Vitamin D Deficiency Symptoms in Adults and Food Vitamin D Sources

Human beings make their own vitamin D in response to sunlight, which is why vitamin D is often called the "sunshine" vitamin." It is also called that because vitamin D has been linked to mood and seasonal depression.

When humans are not exposed to enough natural sunlight, they become deficient in vitamin D. This is especially true in northern climates that get less sunlight for long periods during the year. In addition, society's fear of skin cancer risk has caused people to avoid exposing themselves to sunlight by using sunscreen and protective clothing. Although these behaviors do protect skin from harmful UV rays, those same rays are required for people to make vitamin D, which has been shown to help prevent other kinds of cancer and chronic diseases.

There are other factors that can cause vitamin D deficiency, including darkly pigmented skin and problems with intestinal absorption of vitamin D. Obese individuals often have lower than normal vitamin D levels, so maintaining a healthy body mass index is critical for avoiding vitamin D deficiency.

Effects of Vitamin D Deficiency

It has been shown that many people, especially in northern latitudes, have insufficient levels of vitamin D. This is especially true in the elderly and people with darkly pigmented skin. These groups of people should supplement with vitamin D or eat more foods containing vitamin D.

Vitamin D is necessary for the proper metabolism of calcium. This is why vitamin D deficiency in children causes Rickets, improper bone formation and calcification. In older adults, vitamin D deficiency accelerates osteoporosis.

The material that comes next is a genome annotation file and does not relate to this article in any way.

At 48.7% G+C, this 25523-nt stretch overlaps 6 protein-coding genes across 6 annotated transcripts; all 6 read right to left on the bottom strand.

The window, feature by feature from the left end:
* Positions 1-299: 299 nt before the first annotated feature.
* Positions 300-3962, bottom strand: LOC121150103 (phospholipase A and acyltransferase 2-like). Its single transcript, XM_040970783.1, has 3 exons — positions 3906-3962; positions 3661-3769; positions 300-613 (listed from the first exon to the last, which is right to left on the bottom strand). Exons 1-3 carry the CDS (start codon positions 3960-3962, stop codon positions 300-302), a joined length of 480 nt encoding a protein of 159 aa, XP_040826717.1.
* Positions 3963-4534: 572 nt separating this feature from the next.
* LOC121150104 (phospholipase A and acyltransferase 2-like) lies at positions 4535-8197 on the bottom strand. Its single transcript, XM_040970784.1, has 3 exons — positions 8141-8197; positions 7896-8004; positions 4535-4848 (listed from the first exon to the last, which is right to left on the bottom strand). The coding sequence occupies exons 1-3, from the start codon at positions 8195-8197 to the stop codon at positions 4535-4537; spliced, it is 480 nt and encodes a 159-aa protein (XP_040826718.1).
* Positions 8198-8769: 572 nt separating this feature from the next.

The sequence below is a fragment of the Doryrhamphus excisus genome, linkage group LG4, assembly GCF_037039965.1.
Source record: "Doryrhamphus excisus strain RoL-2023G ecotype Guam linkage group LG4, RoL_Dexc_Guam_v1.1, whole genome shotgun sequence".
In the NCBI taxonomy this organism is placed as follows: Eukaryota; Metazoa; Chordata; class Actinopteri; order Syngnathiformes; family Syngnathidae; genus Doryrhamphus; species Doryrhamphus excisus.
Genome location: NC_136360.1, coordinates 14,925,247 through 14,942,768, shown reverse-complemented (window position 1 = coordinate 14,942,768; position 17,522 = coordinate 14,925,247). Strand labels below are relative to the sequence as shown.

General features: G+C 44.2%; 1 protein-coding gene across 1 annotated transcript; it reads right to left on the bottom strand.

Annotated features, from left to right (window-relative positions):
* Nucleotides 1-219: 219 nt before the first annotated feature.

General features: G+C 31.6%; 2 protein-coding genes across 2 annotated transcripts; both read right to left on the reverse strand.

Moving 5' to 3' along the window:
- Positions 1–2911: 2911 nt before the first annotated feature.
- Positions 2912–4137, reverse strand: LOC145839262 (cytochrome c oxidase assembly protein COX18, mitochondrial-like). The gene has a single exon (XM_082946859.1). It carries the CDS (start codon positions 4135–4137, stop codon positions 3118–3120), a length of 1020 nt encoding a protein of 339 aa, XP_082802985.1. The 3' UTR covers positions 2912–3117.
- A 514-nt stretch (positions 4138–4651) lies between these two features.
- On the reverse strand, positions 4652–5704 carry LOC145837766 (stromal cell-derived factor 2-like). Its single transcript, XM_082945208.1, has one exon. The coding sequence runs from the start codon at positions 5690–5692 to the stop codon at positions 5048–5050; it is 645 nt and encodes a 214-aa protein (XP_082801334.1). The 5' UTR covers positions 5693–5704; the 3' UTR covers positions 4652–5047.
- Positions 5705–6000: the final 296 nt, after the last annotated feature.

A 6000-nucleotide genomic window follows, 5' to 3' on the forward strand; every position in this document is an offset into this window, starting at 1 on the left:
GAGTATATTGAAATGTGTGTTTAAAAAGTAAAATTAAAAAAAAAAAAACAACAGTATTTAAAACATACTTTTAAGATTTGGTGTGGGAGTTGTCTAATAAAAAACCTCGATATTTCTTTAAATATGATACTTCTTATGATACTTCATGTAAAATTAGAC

A common symptom of vitamin D deficiency is bone pain and muscle weakness. However, it is possible to have vitamin D insufficiency, which is less serious than deficiency, but still has some clinical effects, including mood issues, asthma in children, and an increased risk for both heart disease and cancer.

Vitamin D may also play a role in the prevention and treatment of type 1 and type 2 diabetes, hypertension, glucose intolerance, and multiple sclerosis.

Recent research has suggested that the "Recommended Daily Allowance" of vitamin D (RDA) of 400 IU maybe too low, especially in northern latitudes. Nutrition researchers are now recommending the vitamin D RDA be raised to 2000 IU to prevent vitamin D insufficiency, and that vitamin D intakes as high as 5000 IU are safe without danger of vitamin D toxicity or overdose.

Always discuss your health concerns and nutritional needs with a trained health care practitioner.

Vitamin D Food Sources

Cod liver oil is a rich source of vitamin D. Most marine fish and some shellfish contain significant amounts of vitamin D in their raw form, but cooking can destroy vitamin D in these foods. Therefore, some types of sushi may provide ample vitamin D.

Other than mushrooms, there are few naturally occurring vitamin D foods. Egg yolks contain vitamin D, but again cooking destroys it. However, many foods are fortified with isolated, synthetic vitamin D3, like orange juice, milk (both dairy and soy), and cereal products.


1. Role of vitamin D in cardiovascular disease. (FREE FULL TEXT)
2. Vitamin D, sunlight exposure, and bone density in elderly African American females of low socioeconomic status. (FREE FULL TEXT)
3. Does vitamin d deficiency cause hypertension? Current evidence from clinical studies and potential mechanisms. (FREE FULL TEXT)
4. Possible Health Implications and Low Vitamin D Status during Childhood and Adolescence: An Updated Mini Review. (FREE FULL TEXT)
5. Role of vitamin d in insulin secretion and insulin sensitivity for glucose homeostasis. (FREE FULL TEXT)


1 comment:

  1. Great article on a timely topic. I wrote a 6-page newsletter for an alternative health client on this same topic with many of the same points you struck here. One aspect of the problem that stuck with me as the mother of a little girl--apparently most of our bone mass is created prior to puberty. Although we certainly promote milk drinking for calcium/vitamin D, exercise has been shown in some studies to be even more important in building peak bone mass in children. There are societies where kids are deficient in the nutrients but get plenty of sun and exercise and develop healthy bones anyway.